• Next-gen mobile phones - Customers will test which phone Republic launches next.
  • Seamless multi-device communications - Republic will begin testing the ability for customers to access calls and messages from any device including tablets as well as laptops and desktops.
  • Multiple carrier cellular networks - Republic will also be adding a second cellular carrier partner joining later this year.

“This story is about more than technology and cost savings - it’s really about a company wholly dedicated to improving the entire consumer wireless experience - leveraging all of things that consumers have wanted from a wireless company, while changing the things that aren’t customer friendly. Contracts and early termination fees are dinosaurs from the past. As of today, cellular-first approaches and overpaying for data will be as well,” Morken adds.
About Republic Wireless
Recognized as the winner of PC Magazine’s Annual Reader’s Choice Award, the top pre-paid service provider by Consumer Reports and named ‘Disruptor of the Year’ by Entrepreneur Magazine, Republic Wireless is on a mission to create smartphone service as it should be.
Republic Wireless, a division of Bandwidth, headquartered in Raleigh, North Carolina, is spearheading a wireless freedom movement to return value and control of the smartphone experience to members by leveraging the power of both WiFi and cellular networks. Our Hybrid Calling uses WiFi in the home, office or anywhere else as the primary network for calls, texts and data. When outside of WiFi coverage, the smartphone works just like a typical smartphone on the cellular networks of national CDMA carriers. Visit http://www.republicwireless.com/ for more information."
Well, do you think this is a move more wireless carriers should take as a means to better managing network traffic?  Would you be more likely to connect to local WiFi spots more often rather than use your device using your wireless provider's data connection?  Let us know what you think in the comments below.  If you have not yet subscribed to my YouTube Channel, CellPhonius, now is a good time.  Just head over to http://www.youtube.com/user/CellPhonius and hit the subscribe button for more wireless news and views that you can use.

Friday, April 10, 2015

What EXACTLY do you get w/T-Mobile's $100 2/Line Unlimited Plan?

T-Mobile has a fantastic promotion that started in December 2014.  Get two lines with unlimited everything, including unlimited 4G LTE data for just $100!  That is exciting and really made many people very happy.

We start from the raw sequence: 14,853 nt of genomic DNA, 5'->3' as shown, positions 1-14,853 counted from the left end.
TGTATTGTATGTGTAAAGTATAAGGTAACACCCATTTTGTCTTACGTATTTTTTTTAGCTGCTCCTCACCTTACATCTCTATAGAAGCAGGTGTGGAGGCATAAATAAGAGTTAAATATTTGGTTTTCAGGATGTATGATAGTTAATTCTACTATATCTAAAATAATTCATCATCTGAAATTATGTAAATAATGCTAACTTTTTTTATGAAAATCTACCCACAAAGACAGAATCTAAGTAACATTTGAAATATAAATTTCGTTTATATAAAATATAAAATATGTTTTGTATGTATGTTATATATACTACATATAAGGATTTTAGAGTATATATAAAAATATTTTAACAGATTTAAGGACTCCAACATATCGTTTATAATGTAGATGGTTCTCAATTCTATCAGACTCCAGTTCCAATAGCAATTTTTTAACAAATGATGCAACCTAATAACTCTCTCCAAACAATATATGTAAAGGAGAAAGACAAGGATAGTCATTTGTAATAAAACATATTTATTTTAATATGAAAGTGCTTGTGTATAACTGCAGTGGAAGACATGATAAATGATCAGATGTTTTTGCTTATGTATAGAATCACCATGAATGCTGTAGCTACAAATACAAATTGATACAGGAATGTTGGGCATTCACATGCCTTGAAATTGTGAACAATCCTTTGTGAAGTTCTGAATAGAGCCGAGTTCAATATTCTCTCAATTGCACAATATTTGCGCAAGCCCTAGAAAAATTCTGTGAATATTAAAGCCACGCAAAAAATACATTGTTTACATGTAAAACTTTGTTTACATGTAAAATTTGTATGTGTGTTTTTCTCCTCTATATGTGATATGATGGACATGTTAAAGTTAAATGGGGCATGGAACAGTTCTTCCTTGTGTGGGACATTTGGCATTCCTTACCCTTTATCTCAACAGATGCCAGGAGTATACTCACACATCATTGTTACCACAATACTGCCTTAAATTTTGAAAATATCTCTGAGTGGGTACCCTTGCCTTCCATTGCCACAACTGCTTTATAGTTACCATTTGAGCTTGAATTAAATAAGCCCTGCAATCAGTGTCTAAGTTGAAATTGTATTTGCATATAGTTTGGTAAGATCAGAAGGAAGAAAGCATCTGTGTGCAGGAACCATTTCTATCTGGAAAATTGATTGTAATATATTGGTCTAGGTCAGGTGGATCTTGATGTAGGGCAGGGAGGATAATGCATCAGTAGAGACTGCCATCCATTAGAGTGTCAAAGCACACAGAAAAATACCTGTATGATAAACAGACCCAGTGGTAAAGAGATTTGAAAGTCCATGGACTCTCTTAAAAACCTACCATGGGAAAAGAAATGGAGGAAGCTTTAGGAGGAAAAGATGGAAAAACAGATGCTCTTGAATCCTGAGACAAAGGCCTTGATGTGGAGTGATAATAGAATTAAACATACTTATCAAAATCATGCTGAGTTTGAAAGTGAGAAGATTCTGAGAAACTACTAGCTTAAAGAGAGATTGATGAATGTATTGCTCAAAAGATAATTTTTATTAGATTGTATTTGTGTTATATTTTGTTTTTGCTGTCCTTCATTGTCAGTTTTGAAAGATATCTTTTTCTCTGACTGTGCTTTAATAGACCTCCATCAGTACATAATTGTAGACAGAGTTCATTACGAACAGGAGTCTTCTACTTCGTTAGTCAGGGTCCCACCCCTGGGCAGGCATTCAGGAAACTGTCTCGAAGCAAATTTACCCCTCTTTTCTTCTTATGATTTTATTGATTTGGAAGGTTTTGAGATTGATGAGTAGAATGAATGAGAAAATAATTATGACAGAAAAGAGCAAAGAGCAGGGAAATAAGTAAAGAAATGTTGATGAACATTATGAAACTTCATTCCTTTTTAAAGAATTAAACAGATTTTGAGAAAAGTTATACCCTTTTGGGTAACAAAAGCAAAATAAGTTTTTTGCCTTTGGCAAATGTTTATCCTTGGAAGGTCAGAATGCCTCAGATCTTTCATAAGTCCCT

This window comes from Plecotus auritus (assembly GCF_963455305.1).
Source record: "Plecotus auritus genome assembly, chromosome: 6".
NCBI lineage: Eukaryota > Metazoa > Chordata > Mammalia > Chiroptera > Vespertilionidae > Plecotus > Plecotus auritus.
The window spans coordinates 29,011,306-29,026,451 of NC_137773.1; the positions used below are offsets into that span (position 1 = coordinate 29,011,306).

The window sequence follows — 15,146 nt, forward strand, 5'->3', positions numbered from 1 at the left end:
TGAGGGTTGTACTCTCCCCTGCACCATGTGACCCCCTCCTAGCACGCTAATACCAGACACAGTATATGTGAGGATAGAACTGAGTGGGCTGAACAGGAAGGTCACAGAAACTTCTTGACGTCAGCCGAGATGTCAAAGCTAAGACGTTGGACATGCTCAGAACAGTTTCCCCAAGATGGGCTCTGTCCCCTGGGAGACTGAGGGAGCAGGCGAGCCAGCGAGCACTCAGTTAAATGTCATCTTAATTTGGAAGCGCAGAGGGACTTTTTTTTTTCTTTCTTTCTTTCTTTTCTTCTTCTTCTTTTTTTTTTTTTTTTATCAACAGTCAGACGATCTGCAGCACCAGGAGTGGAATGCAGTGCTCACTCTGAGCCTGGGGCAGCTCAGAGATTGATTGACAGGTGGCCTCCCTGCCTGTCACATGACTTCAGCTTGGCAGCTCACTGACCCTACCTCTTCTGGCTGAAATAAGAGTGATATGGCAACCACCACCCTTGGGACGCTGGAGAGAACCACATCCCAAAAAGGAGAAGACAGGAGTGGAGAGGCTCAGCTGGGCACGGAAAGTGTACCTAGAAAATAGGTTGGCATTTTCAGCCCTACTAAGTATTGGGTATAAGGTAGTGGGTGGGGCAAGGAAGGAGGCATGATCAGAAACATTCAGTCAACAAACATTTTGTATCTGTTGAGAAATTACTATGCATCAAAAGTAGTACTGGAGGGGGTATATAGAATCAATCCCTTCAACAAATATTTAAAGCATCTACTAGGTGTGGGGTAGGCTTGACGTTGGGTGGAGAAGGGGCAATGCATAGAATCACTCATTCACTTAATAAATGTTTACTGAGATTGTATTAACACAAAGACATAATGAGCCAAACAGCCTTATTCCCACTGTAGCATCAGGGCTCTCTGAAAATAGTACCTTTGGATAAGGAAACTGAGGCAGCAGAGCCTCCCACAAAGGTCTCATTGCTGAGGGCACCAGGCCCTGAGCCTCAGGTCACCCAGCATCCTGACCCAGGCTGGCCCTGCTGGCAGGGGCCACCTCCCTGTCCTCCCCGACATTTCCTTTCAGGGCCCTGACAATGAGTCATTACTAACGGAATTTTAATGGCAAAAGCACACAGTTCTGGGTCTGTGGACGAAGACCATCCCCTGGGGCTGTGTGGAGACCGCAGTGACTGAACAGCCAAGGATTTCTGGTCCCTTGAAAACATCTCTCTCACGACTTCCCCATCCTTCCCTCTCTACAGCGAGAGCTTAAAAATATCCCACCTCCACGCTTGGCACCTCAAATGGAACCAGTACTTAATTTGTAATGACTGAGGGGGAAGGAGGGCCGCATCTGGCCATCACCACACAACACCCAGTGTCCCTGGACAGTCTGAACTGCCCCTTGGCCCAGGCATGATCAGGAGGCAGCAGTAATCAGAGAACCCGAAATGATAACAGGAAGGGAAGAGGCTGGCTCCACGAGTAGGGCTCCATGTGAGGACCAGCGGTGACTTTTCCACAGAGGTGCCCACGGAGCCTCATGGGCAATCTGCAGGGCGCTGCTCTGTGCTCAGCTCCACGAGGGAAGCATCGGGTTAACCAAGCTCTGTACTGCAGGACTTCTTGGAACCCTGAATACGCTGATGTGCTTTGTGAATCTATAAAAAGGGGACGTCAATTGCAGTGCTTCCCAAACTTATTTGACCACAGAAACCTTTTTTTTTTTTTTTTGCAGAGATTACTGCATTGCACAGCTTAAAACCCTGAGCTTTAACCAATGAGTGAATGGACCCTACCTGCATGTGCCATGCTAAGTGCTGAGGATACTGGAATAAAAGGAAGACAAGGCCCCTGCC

First, let's begin with the definition of the term, unlimited:

un·lim·it·ed
ˌənˈlimidəd/
adjective
  1. not limited or restricted in terms of number, quantity, or extent.
    "the range of possible adaptations was unlimited"
So, with that definition in mind, if you have an unlimited plan with T-Mobile, what are the constraints?  Sounds like an oxy-moron, doesn't it? How can something be unlimited, limitless, unconstrained, yet have constraints.  What am I talking about? Well, my wife and I are on T-Mobile's amazing offer of 2 lines with "unlimited" data for $100/month.  Unfortunately, my wife and I just found out that unlimited is a bit far fetched.  Why?

Well, last billing cycle my wife and I breached the unpublished 20GB (gigabyte) threshold whereby T-Mobile "de-prioritizes" your connection on the local tower.  What does that mean, you ask?  Well, that means that your connection is reset once you breach the threshold of 20GB of data.  The result?:  Well, my case, my connection averaged 0.22 Mbps for downloads and 1.5 Mbps for uploads.  What this means is that it is virtually impossible to load almost any page at this speed as it times out constantly.  So much for unlimited data.  To add to the aggravation, the top speeds at our new place prior to the throttling are typically 3Mbps for downloads and 1-2 Mbps for uploads, which is bearly 3G speeds as shown in the table below:

UMTS (Universal Mobile Telecommunications System) 3G -- 384Kbps to 2Mbps
HSPA (software upgrade to UMTS, theoretical 42Mbps) 3.5G -- 600Kbps to 10Mbps, averages 1-3Mbps
WiMAX/LTE "4G" (theoretical 100Mbps) -- 3Mbps to 10Mbps average, 20Mbps+ peak download speeds

I called T-Mobile Customer Support and they informed me that given that I had unusually high data usage, they had de-prioritized my connection to allow others the opportunity to have a fair chance to have a good data experience.  The last time I checked, putting a customer on 0.22 Mbps data will not give that particular customer the warm and fuzzy.  

Stream all of the music you want, the company said, watch all of the movies you want, T-Mobile says on their commercials.  This also contradicts what T-Mobile CEO, John Legere said on an interview with David Pogue of YahooTech. On this video at 19:11 minutes regarding their capability to cover anyone.  "We have twice as much capability or capacity on our network per subscriber than they do (regarding AT&T and Verizon)"





Noteworthy is the fact that you are only slowed down at the tower nearest your home location (or the one that you use the most).  On all other T-Mobile towers, my phone worked as fast as expected. Frequently giving me between 10 Mbps to 30+ Mbps., which is still a better offering than the competition, who charges you overages when you reach your data cap, which at $50-$60 you are looking at 300 MB (megabytes) per month.  

I see the value proposition of T-Mobile, but unlimited should be UNLIMITED based on the definition above.

Here is my conversation about what UNLIMITED means on Twitter with the official T-Mobile Customer Care team: 


So, when a mobile company advertises unlimited anything, what do you expect?  Is it right to de-prioritize your data, which can result in slowing you down to where you may not be able to send a MMS? Or it takes several minutes to download the front page of Craigslist, if it does not time-out first?